Sleep deprivation happens when a person does not get the sleep they need to sustain their health and well-being. It is common for people to sacrifice sleep for work, school, or fun, but even one night of inadequate sleep can leave people feeling tired, less productive, and more prone to mistakes the next day.
As sleep debt grows over time, it begins to take a toll on mental and physical health. Long-term sleep deprivation can reduce quality of life and may increase the risk of health issues including obesity, diabetes, and cardiovascular disease.
Learn more about the impacts of sleep deprivation, including its causes, and how prioritizing sleep hygiene can help people get the rest they need.
Research has found that sleep deprivation affects systems throughout the body, leading to a wide range of negative effects.
Daytime sleepiness: Not getting enough sleep is a common cause of people feeling tired during the day. Daytime sleepiness can leave a person without the energy to do the things they enjoy and cause problems at work, school, and in relationships.
Impaired mental function: One of the most noticeable effects of sleep loss is cognitive impairment. As sleep debt grows, person becomes less alert and may have difficulty multitasking. Reductions in attention make a sleep-deprived person more prone to mistakes, increasing the risk of a workplace or motor vehicle accident.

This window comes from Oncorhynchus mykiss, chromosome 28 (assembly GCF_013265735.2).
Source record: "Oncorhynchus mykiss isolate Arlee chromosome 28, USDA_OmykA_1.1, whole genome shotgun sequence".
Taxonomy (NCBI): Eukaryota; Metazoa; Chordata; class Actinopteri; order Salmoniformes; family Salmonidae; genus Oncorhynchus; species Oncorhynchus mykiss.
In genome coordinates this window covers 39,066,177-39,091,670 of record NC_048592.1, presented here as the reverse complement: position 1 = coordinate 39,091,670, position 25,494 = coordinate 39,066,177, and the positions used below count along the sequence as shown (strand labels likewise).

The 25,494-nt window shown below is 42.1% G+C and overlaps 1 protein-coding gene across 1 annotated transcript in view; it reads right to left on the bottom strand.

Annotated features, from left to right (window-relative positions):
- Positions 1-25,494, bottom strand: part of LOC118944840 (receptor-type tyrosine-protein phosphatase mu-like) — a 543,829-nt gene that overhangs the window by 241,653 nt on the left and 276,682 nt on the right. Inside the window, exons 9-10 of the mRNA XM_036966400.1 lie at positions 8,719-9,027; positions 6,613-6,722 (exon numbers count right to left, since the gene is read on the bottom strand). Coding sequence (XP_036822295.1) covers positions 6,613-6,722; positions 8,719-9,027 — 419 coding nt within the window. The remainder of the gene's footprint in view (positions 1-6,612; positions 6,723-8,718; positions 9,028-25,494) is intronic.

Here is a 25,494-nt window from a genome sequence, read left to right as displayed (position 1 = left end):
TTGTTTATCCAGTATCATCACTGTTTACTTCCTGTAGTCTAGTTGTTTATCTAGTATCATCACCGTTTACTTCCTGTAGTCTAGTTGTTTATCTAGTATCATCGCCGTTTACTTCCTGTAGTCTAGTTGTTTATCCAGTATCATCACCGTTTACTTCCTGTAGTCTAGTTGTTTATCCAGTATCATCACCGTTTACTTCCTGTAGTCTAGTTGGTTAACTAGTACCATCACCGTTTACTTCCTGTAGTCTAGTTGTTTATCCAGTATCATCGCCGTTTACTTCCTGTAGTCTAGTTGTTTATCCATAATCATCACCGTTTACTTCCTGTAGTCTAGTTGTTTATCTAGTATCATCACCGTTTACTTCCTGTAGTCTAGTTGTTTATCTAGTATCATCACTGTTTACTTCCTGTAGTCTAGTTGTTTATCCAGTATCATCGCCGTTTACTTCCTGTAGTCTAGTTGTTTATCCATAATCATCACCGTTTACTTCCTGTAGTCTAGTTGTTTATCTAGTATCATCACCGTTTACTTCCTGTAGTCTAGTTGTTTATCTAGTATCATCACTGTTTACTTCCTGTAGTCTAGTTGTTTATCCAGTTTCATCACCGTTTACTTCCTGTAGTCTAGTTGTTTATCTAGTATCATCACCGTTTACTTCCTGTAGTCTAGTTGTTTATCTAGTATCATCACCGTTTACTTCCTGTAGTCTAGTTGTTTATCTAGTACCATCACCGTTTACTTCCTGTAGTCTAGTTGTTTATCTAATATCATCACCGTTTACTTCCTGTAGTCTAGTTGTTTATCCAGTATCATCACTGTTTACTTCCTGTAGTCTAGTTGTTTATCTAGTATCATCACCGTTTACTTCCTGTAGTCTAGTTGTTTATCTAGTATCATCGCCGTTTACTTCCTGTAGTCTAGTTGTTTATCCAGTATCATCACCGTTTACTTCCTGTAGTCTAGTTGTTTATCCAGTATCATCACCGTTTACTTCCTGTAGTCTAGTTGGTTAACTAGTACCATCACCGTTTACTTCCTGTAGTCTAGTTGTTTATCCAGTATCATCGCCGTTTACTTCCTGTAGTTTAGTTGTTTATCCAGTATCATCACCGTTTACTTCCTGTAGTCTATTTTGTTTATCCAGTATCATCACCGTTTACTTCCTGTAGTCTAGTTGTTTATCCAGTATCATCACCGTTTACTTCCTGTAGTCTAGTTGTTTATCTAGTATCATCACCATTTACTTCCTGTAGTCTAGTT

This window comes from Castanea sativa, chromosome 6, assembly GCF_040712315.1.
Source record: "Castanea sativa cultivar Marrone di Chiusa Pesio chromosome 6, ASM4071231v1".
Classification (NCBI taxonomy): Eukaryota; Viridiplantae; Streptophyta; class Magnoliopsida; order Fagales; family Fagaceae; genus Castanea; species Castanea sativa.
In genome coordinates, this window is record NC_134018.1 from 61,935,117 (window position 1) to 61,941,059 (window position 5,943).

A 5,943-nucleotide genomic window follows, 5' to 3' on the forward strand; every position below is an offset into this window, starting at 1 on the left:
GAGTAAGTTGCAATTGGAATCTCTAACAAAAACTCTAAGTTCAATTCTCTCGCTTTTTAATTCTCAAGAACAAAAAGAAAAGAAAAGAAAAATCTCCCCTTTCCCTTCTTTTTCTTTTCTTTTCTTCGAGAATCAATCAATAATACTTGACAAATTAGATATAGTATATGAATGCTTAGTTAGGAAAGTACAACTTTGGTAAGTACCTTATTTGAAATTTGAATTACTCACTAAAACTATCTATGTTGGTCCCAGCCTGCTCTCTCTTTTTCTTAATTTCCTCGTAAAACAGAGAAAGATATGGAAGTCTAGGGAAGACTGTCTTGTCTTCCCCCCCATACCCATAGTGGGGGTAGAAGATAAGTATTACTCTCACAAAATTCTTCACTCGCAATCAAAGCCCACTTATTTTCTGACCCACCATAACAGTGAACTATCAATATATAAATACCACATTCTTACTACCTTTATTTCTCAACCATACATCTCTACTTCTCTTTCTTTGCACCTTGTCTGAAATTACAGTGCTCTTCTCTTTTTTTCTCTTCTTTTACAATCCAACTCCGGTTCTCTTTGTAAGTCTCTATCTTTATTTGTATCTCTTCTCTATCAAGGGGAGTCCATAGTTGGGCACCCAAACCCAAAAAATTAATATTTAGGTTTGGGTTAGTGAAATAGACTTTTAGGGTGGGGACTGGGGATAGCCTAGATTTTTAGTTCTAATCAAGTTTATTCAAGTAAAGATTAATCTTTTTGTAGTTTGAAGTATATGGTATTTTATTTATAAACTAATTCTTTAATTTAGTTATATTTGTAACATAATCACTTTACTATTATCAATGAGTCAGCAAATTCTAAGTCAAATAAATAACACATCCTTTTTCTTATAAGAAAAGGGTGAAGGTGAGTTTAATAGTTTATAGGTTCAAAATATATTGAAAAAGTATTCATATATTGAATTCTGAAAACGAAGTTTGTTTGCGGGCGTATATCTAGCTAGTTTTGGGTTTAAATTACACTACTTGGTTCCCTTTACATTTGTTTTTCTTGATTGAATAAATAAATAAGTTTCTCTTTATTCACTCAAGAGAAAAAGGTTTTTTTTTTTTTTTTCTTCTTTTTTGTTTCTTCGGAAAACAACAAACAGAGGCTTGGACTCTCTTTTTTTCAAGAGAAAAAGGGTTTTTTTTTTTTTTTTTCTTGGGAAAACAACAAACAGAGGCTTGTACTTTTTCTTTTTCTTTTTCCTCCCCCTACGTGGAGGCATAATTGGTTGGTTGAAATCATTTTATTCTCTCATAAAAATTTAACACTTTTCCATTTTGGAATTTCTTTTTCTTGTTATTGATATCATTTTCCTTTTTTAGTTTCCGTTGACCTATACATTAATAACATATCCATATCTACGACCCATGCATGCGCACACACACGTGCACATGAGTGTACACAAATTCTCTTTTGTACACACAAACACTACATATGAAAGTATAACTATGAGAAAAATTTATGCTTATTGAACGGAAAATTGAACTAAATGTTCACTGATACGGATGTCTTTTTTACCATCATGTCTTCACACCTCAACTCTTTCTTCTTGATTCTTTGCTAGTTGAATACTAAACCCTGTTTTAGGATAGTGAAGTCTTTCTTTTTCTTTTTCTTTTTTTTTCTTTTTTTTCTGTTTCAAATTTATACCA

Mood changes: Sleep loss can lead to mood changes and make a person feel more anxious or depressed. Without enough sleep, people may feel irritable, frustrated, and unmotivated. They may also struggle to deal with change and to regulate their emotions.
Reduced immune function: Sleep is important for maintaining a healthy immune system, so sleep deprivation can weaken immune function. In fact, research suggests that people who are sleep deprived are less responsive to the flu vaccine and are more likely to get infections like the common cold.
Weight gain: Sleep is important for maintaining a healthy weight. Not getting enough sleep can affect appetite and metabolism in ways that can lead to weight gain. Insufficient sleep has been associated with an increased risk of obesity.
Diabetes: A lack of sleep can make it more difficult for the body to process sugar, contributing to glucose intolerance and increasing the risk of type 2 diabetes.
Heart disease: During normal sleep, blood pressure drops in ways that are believed to support heart health. Sleep deprivation prevents this drop in blood pressure and triggers inflammation, heightening the risk of cardiovascular diseases, such as heart disease and stroke.
Mental health conditions: Sleep deprivation is closely linked to mental health. Sleep loss may increase the risk of mental health issues, and those issues can make it harder to get enough sleep.